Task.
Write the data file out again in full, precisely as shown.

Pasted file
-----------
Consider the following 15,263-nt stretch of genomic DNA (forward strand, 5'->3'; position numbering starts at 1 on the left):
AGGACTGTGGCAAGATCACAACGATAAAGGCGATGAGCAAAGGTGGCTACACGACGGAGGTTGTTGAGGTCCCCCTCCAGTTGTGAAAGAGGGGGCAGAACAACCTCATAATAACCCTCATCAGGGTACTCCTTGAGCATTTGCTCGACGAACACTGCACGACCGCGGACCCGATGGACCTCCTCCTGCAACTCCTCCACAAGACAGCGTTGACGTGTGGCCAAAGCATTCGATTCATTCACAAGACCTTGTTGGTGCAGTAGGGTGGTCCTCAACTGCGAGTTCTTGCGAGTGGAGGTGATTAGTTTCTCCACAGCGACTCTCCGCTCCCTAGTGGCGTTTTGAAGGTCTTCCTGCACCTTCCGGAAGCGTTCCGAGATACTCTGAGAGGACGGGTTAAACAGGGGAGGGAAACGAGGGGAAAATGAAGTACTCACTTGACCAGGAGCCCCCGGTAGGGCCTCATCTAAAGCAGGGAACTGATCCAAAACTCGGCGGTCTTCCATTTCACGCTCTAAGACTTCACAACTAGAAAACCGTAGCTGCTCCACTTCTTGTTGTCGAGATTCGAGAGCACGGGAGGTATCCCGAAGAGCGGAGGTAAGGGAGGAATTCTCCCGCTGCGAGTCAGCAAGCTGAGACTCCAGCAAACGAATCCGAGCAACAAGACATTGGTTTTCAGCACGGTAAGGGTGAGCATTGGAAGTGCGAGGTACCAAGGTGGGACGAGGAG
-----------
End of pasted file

Consider the following 15,263-nt stretch of genomic DNA (forward strand, 5'->3'; position numbering starts at 1 on the left):
AGGACTGTGGCAAGATCACAACGATAAAGGCGATGAGCAAAGGTGGCTACACGACGGAGGTTGTTGAGGTCCCCCTCCAGTTGTGAAAGAGGGGGCAGAACAACCTCATAATAACCCTCATCAGGGTACTCCTTGAGCATTTGCTCGACGAACACTGCACGACCGCGGACCCGATGGACCTCCTCCTGCAACTCCTCCACAAGACAGCGTTGACGTGTGGCCAAAGCATTCGATTCATTCACAAGACCTTGTTGGTGCAGTAGGGTGGTCCTCAACTGCGAGTTCTTGCGAGTGGAGGTGATTAGTTTCTCCACAGCGACTCTCCGCTCCCTAGTGGCGTTTTGAAGGTCTTCCTGCACCTTCCGGAAGCGTTCCGAGATACTCTGAGAGGACGGGTTAAACAGGGGAGGGAAACGAGGGGAAAATGAAGTACTCACTTGACCAGGAGCCCCCGGTAGGGCCTCATCTAAAGCAGGGAACTGATCCAAAACTCGGCGGTCTTCCATTTCACGCTCTAAGACTTCACAACTAGAAAACCGTAGCTGCTCCACTTCTTGTTGTCGAGATTCGAGAGCACGGGAGGTATCCCGAAGAGCGGAGGTAAGGGAGGAATTCTCCCGCTGCGAGTCAGCAAGCTGAGACTCCAGCAAACGAATCCGAGCAACAAGACATTGGTTTTCAGCACGGTAAGGGTGAGCATTGGAAGTGCGAGGTACCAAGGTGGGACGAGGAG